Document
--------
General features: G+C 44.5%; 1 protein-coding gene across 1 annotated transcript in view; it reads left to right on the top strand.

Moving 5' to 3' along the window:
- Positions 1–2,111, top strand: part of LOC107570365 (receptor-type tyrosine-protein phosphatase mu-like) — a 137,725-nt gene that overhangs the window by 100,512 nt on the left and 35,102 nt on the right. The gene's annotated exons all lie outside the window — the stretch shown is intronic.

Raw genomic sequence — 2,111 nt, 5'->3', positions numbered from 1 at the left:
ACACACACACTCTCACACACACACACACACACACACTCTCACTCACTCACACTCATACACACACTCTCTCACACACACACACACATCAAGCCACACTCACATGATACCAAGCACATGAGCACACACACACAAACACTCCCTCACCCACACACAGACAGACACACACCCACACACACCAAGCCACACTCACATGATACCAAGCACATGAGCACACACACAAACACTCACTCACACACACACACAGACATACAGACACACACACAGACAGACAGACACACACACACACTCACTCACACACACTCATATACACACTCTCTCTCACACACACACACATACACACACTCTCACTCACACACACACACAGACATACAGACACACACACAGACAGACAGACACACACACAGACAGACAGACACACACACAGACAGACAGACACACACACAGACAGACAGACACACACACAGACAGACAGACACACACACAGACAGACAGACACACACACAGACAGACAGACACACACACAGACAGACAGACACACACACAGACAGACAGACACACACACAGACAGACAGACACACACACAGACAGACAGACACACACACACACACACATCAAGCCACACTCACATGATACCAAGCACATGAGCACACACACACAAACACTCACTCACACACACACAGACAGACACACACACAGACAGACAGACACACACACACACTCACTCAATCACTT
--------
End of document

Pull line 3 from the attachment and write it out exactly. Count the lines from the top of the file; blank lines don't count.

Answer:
- Positions 1–2,111, top strand: part of LOC107570365 (receptor-type tyrosine-protein phosphatase mu-like) — a 137,725-nt gene that overhangs the window by 100,512 nt on the left and 35,102 nt on the right. The gene's annotated exons all lie outside the window — the stretch shown is intronic.